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Ok I did a little further digging. It turns out the same guy posted a deferred shading demo of relief and normal mapping as well. In particular look at the demo under the section "Deferred Shading Relief Mapping" on page http://fabio.policarpo.nom.br/relief/index.htm.

In this case, the lighting equation used does not have a term corresponding to the dot product between the light vector and the other normal (the geometric/triangle one that is just interpolated from the vertex normals). While there is a variable 'att', in this case it is a typical light distance attenuation term. Put simply, they just use the usual MRTs for position, normal and diffuse.

The demo looks good, but, as one might expect, running the demo using the normal mapping technique you do see the bumps becoming lit from a light source behind the polygon. The 'att' term in the other relief map .fx file would have prevented that from happening. 'att' might not have been the best choice for that variable name in this case. This is better described as "geometric self-shadowing". See http://developer.nvidia.com/object/gpu_bump.html . Yes its old, so ignore the low level implementation details and pre-cg speak of the day and just look at the pictures of the torus with and without proper geometric self-shadowing. Many of the newer cg and hlsl demos and articles on bumpmapping that are floating around dont implement or discuss geometric self shadowing. Admittedly, it may not be that important of an issue if all the lights are casting geometric shadow anyways.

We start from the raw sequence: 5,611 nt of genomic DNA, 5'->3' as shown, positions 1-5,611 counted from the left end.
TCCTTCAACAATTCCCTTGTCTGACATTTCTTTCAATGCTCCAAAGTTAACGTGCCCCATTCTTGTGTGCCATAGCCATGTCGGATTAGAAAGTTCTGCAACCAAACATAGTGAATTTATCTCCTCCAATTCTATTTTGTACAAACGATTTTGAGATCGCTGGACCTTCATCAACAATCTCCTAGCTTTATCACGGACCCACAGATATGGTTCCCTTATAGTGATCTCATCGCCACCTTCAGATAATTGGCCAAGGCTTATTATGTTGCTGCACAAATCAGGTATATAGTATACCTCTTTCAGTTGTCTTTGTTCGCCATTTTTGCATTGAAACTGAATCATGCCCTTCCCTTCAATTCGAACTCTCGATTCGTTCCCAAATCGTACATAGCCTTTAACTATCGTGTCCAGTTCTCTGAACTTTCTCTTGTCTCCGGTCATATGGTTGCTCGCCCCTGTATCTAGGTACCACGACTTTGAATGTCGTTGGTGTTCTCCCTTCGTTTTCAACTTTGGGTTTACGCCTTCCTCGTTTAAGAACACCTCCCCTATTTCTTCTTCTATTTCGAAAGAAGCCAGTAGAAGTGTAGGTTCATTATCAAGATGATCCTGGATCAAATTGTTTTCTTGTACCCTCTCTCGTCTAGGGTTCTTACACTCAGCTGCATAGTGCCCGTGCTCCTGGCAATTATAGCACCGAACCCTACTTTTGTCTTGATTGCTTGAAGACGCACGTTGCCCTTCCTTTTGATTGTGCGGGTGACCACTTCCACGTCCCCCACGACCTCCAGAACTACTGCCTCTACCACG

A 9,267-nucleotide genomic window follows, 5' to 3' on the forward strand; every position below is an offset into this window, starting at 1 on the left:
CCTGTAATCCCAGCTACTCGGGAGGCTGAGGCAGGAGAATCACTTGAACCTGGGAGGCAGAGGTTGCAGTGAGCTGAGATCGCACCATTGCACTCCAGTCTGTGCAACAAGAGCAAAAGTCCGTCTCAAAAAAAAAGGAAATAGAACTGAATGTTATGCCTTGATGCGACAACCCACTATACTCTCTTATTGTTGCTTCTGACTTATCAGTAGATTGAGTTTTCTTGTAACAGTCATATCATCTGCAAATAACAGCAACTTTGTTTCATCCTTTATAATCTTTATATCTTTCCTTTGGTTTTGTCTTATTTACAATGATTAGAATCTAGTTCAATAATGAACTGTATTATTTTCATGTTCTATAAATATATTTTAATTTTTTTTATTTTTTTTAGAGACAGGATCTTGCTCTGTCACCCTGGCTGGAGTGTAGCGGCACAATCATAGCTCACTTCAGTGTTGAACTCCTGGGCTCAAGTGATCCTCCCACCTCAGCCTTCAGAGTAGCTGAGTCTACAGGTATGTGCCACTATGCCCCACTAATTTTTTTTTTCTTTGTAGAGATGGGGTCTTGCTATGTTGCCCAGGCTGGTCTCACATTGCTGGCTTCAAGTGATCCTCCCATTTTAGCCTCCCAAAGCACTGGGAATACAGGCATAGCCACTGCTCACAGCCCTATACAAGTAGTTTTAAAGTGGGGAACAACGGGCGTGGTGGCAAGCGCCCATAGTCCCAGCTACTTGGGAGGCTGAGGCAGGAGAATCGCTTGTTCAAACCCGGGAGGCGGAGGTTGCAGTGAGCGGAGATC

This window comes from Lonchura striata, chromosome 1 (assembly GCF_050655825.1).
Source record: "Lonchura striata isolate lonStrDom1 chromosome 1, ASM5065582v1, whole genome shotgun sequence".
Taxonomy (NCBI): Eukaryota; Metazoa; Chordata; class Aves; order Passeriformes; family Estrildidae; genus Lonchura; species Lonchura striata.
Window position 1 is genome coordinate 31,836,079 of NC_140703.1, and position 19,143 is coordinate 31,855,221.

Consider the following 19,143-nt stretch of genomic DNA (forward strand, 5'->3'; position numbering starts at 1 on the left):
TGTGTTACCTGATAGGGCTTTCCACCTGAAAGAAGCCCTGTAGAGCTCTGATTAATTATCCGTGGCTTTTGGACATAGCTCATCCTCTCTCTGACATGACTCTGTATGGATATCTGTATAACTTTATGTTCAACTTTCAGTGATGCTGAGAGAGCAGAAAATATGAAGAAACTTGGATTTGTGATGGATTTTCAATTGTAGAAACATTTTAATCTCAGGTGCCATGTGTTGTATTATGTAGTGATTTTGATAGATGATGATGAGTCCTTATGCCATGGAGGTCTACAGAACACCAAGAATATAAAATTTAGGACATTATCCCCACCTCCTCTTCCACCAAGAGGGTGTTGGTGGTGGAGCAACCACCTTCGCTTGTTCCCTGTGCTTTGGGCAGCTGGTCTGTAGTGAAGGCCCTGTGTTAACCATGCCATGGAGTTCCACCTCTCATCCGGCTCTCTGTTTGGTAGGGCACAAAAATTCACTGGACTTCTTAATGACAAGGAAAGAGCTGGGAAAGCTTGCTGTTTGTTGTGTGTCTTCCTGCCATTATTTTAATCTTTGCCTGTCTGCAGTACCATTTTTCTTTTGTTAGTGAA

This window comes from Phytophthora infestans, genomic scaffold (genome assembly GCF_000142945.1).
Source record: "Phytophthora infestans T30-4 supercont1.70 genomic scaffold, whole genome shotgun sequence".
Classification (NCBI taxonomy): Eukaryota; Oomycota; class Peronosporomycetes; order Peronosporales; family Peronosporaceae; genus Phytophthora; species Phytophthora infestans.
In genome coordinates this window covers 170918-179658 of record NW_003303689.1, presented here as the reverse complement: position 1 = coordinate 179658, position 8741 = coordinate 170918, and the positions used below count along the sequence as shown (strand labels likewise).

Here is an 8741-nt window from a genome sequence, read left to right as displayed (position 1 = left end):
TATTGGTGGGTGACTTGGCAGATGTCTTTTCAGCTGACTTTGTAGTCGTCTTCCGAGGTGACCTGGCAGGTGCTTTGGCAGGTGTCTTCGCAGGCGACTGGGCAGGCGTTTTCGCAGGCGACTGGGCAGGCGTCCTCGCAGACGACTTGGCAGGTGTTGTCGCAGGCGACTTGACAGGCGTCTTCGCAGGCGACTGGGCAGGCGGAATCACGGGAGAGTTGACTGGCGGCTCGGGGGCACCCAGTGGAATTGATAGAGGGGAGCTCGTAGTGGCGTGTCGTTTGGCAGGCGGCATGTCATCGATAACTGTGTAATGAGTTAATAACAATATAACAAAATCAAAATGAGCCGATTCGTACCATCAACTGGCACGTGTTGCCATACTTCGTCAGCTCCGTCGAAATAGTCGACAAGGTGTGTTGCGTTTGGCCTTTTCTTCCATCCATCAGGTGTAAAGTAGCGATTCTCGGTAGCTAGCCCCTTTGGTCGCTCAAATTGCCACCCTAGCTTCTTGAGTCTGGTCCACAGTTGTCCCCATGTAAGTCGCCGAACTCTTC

For me its not the self shadowing, but just that the parallax shading somehow looks a lot better with this extra term thrown in the lighting equation. It seems to prevent too much light being reflected from the grooves on the surface when being illuminated with a light at a low angle of incidence.

Im sure its possible to tweak the art (light parameters and the diffuse texture) to make things look just as good with a simpler lighting equation. I'd rather keep the number of render targets to a minimum.